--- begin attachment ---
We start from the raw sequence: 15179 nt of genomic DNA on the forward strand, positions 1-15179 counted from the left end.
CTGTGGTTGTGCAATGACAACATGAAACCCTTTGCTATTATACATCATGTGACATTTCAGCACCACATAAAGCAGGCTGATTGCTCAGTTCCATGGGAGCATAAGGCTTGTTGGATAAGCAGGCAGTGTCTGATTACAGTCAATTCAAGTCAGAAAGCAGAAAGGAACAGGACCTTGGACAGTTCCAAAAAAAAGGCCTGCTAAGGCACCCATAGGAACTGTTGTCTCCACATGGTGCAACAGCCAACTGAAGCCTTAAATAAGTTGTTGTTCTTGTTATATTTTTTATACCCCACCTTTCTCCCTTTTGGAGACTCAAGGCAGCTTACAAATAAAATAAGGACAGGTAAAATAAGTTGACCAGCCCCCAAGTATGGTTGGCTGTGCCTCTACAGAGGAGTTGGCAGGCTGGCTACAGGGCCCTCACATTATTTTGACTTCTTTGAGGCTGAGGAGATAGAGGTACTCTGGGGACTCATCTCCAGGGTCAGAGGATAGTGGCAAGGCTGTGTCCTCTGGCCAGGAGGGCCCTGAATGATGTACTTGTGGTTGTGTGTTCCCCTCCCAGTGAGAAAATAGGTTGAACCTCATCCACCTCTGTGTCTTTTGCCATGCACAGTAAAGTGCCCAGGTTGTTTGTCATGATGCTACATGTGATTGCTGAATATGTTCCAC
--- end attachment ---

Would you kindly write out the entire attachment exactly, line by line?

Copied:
We start from the raw sequence: 15179 nt of genomic DNA on the forward strand, positions 1-15179 counted from the left end.
CTGTGGTTGTGCAATGACAACATGAAACCCTTTGCTATTATACATCATGTGACATTTCAGCACCACATAAAGCAGGCTGATTGCTCAGTTCCATGGGAGCATAAGGCTTGTTGGATAAGCAGGCAGTGTCTGATTACAGTCAATTCAAGTCAGAAAGCAGAAAGGAACAGGACCTTGGACAGTTCCAAAAAAAAGGCCTGCTAAGGCACCCATAGGAACTGTTGTCTCCACATGGTGCAACAGCCAACTGAAGCCTTAAATAAGTTGTTGTTCTTGTTATATTTTTTATACCCCACCTTTCTCCCTTTTGGAGACTCAAGGCAGCTTACAAATAAAATAAGGACAGGTAAAATAAGTTGACCAGCCCCCAAGTATGGTTGGCTGTGCCTCTACAGAGGAGTTGGCAGGCTGGCTACAGGGCCCTCACATTATTTTGACTTCTTTGAGGCTGAGGAGATAGAGGTACTCTGGGGACTCATCTCCAGGGTCAGAGGATAGTGGCAAGGCTGTGTCCTCTGGCCAGGAGGGCCCTGAATGATGTACTTGTGGTTGTGTGTTCCCCTCCCAGTGAGAAAATAGGTTGAACCTCATCCACCTCTGTGTCTTTTGCCATGCACAGTAAAGTGCCCAGGTTGTTTGTCATGATGCTACATGTGATTGCTGAATATGTTCCAC